Former Vice President Joe Biden called for repealing tax laws that “reward work not wealth” in what seems to be another gaffe in his newly-released climate change plan.
Biden, the current Democratic presidential front-runner, unveiled his climate change plan Tuesday, which aims to achieve net-zero emissions by 2050. Biden’s climate plan calls for $6.7 trillion over a decade.
Biden said the plan would be paid for by reversing the “excesses” of the tax cuts President Donald Trump signed in 2017 and “closing other loopholes in our tax code that reward work not wealth.”
Biden’s campaign likely meant to say it wanted to close loopholes that reward “wealth not work,” and not that it favored taxing labor more than wealth.
Many Democrats running for president in 2020 have released their own far-reaching, climate change plans amid pressure from environmentalists. In releasing his plan, Biden paid lip service to the Green New Deal, championed by New York Democratic Rep. Alexandria Ocasio-Cortez and far-left activists.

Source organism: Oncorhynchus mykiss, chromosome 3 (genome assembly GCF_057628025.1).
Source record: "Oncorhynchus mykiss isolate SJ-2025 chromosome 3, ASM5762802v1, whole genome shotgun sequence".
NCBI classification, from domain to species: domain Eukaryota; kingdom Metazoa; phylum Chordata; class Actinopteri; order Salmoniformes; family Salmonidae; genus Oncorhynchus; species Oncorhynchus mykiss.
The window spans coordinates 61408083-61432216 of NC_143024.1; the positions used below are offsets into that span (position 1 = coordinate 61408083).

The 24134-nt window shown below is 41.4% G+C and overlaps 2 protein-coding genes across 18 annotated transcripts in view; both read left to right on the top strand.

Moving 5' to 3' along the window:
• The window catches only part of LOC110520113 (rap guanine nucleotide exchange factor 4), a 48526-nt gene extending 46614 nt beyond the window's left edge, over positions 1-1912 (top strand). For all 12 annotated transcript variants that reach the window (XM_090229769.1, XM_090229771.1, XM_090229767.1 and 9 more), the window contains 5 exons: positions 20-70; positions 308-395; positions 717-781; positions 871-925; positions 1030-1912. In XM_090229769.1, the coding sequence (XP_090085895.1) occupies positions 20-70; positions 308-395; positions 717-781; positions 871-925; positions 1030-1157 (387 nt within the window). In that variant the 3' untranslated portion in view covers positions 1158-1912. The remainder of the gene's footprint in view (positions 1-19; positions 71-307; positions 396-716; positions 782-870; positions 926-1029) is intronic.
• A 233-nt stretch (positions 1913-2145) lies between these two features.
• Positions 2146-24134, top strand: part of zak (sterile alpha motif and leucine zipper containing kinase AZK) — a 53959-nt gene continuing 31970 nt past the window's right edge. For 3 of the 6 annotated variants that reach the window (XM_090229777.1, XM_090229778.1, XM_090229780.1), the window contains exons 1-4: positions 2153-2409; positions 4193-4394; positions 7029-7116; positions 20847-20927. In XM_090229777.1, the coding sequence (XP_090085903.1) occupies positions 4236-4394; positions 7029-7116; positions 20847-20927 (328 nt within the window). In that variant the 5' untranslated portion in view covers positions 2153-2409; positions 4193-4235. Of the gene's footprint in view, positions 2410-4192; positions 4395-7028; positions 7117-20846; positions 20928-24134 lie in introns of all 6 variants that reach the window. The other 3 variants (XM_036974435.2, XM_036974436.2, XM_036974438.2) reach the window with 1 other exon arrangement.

However, reporters quickly discovered Biden’s climate plan used nearly identical to outside activists and even a government website. The Daily Caller News Foundation identified at least five instances of Biden’s campaign using nearly identical language as activists.
Biden’s campaign said it “inadvertently left out” proper citations, but many environmentalists wrote off Biden’s climate plan in the wake of plagiarism allegations.
“It speaks of pulling an all-nighter and reading off of your friend’s essay,” University of California Santa Barbara political scientist Leah Stokes told The Washington Post.
Trump also called out Biden over plagiarism allegations, saying it “is a big problem.”
Biden’s troubled climate plan rollout comes after Ocasio-Cortez’s office botched the rollout of the Green New Deal resolution.
Ocasio-Cortez’s office released a gaffe-filled FAQ sheet in February along with the Green New Deal legislation. The FAQ mentioned getting rid of “farting cows,” air travel, welfare for people “unwilling to work” and language opposed to nuclear power.
The FAQ document was eventually taken offline, and Ocasio-Cortez blamed an unnamed staffer for releasing a draft document — however, the FAQ was first given to NPR, then posted online with edits before being taken down.
Biden’s campaign did not respond to our request for comment.